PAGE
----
Writers: Daniel Clarkson, Jefferson Turner and Richard Hurst
Director: Richard Hurst
The lights are back on at Nimax, the first large theatre group to open several of its West End venues at the same time after a second lockdown temporarily delayed its plans. The Garrick Theatre reopens this weekend with Daniel Clarkson, Jefferson Turner and Richard Hurst’s Potted Panto, a 70-minute pantomime extravaganza that charts the key features of the genre in a high-energy showcase.
Performers Clarkson and Turner begin the show with an argument – Turner thinks there are six great pantos around which Potted Panto is structured (Jack and the Beanstalk, Dick Whittington, Sleeping Beauty, Cinderella, Snow White and Aladdin) while Clarkson wants to include a wider selection of stories including A Christmas Carol and Mary Poppins. That battle sets the scene for a comedy power struggle as Turner tries to teach Clarkson and the audience the real meaning of panto.
Each mini story is a chance to bring out one key panto tradition – the panto cow, the “it’s behind you” ghost gag, audience interaction, rhyming couplets and the song-sheet singalong – all woven into a panto-goes-wrong format that becomes increasingly madcap. This thrown-together virtue leads to much hilarity as Cinderella’s Fairy Godmother becomes a slightly too random French Fairy God-Chicken due to costume availability and Clarkson continually misapplies panto characteristics for comic effect, becoming a Dame in the mode of Barbara Cartland and a rapping evil Queen in Snow White.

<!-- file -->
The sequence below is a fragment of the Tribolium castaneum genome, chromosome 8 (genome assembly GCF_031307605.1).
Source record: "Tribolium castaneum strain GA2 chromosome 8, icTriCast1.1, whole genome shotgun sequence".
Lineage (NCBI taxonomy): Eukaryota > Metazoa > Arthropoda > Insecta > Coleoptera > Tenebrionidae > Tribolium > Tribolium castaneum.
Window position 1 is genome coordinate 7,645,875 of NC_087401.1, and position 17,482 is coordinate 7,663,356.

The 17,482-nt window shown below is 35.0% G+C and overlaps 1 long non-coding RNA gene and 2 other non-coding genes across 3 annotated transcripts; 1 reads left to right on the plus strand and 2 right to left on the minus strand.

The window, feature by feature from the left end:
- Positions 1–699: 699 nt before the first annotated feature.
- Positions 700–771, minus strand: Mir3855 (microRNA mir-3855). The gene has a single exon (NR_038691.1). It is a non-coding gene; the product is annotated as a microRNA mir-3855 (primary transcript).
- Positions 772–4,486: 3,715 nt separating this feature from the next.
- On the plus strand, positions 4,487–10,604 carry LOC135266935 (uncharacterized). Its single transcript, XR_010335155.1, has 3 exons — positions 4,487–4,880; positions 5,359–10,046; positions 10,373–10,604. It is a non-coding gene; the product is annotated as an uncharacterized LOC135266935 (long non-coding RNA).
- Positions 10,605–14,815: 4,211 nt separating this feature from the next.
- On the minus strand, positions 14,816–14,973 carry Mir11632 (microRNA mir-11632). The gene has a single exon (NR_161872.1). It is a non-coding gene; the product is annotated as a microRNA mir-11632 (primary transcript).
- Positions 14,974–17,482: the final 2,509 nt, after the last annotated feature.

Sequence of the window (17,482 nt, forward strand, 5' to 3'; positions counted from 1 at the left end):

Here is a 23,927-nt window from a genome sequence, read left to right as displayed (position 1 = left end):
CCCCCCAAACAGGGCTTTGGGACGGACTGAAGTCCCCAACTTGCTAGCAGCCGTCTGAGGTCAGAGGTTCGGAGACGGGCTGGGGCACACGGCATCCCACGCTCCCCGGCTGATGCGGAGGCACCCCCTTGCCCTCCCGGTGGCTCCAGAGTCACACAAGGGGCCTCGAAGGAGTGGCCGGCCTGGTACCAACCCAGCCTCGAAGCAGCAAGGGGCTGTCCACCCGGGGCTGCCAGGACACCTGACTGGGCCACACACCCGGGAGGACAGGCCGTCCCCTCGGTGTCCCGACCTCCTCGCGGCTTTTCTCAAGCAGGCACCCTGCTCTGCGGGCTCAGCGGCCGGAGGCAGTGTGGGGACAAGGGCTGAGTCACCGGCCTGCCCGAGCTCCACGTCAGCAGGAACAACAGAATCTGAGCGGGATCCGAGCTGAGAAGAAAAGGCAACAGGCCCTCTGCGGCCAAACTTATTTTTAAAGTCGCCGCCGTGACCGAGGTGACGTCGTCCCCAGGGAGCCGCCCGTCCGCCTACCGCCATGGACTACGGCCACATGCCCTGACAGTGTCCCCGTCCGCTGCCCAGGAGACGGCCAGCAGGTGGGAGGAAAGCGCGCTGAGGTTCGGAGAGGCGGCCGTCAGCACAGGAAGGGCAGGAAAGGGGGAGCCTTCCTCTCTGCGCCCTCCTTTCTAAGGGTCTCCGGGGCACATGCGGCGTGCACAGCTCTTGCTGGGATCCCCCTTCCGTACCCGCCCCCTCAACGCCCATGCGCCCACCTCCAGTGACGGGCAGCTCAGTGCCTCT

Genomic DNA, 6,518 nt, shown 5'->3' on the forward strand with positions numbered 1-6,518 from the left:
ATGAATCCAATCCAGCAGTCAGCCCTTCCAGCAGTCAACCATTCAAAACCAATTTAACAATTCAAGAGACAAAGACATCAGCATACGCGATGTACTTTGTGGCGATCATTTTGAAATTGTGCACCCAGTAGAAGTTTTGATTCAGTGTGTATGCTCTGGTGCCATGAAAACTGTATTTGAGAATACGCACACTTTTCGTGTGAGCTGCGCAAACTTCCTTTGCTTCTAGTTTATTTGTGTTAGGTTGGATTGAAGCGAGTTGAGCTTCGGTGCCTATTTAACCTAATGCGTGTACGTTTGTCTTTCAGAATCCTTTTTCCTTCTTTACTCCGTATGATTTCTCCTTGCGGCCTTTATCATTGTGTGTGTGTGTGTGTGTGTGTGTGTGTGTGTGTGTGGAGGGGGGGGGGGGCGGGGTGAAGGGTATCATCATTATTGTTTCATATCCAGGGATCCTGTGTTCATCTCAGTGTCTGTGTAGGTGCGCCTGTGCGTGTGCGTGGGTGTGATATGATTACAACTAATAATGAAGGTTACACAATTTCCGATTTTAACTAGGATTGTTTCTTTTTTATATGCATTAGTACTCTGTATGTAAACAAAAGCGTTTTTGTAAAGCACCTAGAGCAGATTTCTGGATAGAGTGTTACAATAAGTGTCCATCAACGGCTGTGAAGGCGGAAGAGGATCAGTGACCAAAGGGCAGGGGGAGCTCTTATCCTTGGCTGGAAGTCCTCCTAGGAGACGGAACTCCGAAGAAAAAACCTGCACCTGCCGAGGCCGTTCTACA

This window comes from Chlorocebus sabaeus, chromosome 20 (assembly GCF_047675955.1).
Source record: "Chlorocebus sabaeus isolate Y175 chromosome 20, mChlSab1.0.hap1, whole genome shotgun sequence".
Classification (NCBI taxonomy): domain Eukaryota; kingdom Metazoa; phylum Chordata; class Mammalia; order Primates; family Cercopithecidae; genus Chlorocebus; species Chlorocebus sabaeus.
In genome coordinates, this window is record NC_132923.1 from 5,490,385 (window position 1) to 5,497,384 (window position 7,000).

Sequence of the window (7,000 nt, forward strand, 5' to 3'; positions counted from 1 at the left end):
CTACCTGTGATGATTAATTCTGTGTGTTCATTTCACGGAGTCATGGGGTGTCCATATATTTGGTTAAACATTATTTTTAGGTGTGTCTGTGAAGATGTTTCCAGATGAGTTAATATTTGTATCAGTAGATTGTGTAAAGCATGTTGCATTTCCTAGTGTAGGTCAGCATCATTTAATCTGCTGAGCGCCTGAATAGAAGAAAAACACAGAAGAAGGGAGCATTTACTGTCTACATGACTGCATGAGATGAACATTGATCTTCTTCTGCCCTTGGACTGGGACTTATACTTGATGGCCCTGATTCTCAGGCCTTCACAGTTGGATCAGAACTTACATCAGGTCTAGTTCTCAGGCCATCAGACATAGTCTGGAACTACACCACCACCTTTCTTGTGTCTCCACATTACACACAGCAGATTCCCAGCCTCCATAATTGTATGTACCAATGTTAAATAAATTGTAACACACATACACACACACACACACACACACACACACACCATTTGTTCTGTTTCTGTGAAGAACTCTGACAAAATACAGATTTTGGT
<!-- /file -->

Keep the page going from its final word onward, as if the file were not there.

Potted Panto also has plenty of adult humour, recasting Dick Whittington as Boris Johnson with jokes about his mayoral record, privilege and handling of the pandemic, giving an expected emphasis to his character’s name. There are lots of social distancing jokes worked seamlessly through the stories, often as ad libs, that flex the established material so it resonates with the audience newly returned to theatres after a very strange year.
Audience participation is an unavoidable given including a 3D creation of Cinderella’s careering coach swerving various obstacles, and the inclusion of one poor front row member in a running gag with Prince Charming. And while no one can get on stage this year, some of the best moments come from the children including one who alarmingly recommends a suicide by shotgun death and a very astute young lady who objects to Sleeping Beauty being kissed awake because she hasn’t given permission – consent not being a feature of the fairy tale!
Performers Clarkson and Turner are great hosts and have a blast on stage creating the various characters, teasing each other and playing with the conventions and purpose of pantomime. And their energy is infectious, involving the room in the antics, winning over both parents and children with the zany approach to storytelling.
The characterisation and physical comedy of Potted Panto is just large enough to appeal to younger members of the audience, while the knowing humour and meta style of the overall production keeps the adults engaged right through the hilarious Aladdin meets Dickens finale. Fun and genuinely funny, Potted Panto strikes just the right tone to lift everyone’s spirits this Christmas and provide a hearty welcome back to Nimax.
Runs until 10 January 2020